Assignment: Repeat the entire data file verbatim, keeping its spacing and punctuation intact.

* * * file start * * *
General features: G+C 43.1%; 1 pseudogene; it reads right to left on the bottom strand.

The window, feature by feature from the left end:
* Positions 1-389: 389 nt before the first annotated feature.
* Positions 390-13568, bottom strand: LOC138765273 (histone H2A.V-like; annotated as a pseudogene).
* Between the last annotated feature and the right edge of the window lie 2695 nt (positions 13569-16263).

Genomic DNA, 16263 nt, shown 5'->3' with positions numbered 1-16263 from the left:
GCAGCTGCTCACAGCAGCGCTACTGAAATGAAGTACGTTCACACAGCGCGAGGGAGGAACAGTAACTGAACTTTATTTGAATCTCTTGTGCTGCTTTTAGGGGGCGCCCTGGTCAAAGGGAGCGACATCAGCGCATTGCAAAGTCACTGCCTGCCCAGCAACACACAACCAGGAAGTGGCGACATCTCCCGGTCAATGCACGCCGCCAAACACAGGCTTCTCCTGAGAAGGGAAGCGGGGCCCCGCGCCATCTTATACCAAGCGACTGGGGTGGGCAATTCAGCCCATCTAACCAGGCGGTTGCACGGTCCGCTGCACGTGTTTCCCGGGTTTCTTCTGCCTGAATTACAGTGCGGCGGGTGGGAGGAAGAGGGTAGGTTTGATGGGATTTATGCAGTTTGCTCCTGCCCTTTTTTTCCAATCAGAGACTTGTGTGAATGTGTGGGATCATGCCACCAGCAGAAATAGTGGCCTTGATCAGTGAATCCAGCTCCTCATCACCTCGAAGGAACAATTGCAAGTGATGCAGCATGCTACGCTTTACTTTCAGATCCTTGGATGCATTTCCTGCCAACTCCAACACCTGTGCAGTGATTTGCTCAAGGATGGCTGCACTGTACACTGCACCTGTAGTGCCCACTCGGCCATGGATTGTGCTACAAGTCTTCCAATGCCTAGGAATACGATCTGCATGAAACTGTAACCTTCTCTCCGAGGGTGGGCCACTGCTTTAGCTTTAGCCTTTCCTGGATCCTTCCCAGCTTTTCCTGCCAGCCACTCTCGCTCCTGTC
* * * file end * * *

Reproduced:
General features: G+C 43.1%; 1 pseudogene; it reads right to left on the bottom strand.

The window, feature by feature from the left end:
* Positions 1-389: 389 nt before the first annotated feature.
* Positions 390-13568, bottom strand: LOC138765273 (histone H2A.V-like; annotated as a pseudogene).
* Between the last annotated feature and the right edge of the window lie 2695 nt (positions 13569-16263).

Genomic DNA, 16263 nt, shown 5'->3' with positions numbered 1-16263 from the left:
GCAGCTGCTCACAGCAGCGCTACTGAAATGAAGTACGTTCACACAGCGCGAGGGAGGAACAGTAACTGAACTTTATTTGAATCTCTTGTGCTGCTTTTAGGGGGCGCCCTGGTCAAAGGGAGCGACATCAGCGCATTGCAAAGTCACTGCCTGCCCAGCAACACACAACCAGGAAGTGGCGACATCTCCCGGTCAATGCACGCCGCCAAACACAGGCTTCTCCTGAGAAGGGAAGCGGGGCCCCGCGCCATCTTATACCAAGCGACTGGGGTGGGCAATTCAGCCCATCTAACCAGGCGGTTGCACGGTCCGCTGCACGTGTTTCCCGGGTTTCTTCTGCCTGAATTACAGTGCGGCGGGTGGGAGGAAGAGGGTAGGTTTGATGGGATTTATGCAGTTTGCTCCTGCCCTTTTTTTCCAATCAGAGACTTGTGTGAATGTGTGGGATCATGCCACCAGCAGAAATAGTGGCCTTGATCAGTGAATCCAGCTCCTCATCACCTCGAAGGAACAATTGCAAGTGATGCAGCATGCTACGCTTTACTTTCAGATCCTTGGATGCATTTCCTGCCAACTCCAACACCTGTGCAGTGATTTGCTCAAGGATGGCTGCACTGTACACTGCACCTGTAGTGCCCACTCGGCCATGGATTGTGCTACAAGTCTTCCAATGCCTAGGAATACGATCTGCATGAAACTGTAACCTTCTCTCCGAGGGTGGGCCACTGCTTTAGCTTTAGCCTTTCCTGGATCCTTCCCAGCTTTTCCTGCCAGCCACTCTCGCTCCTGTC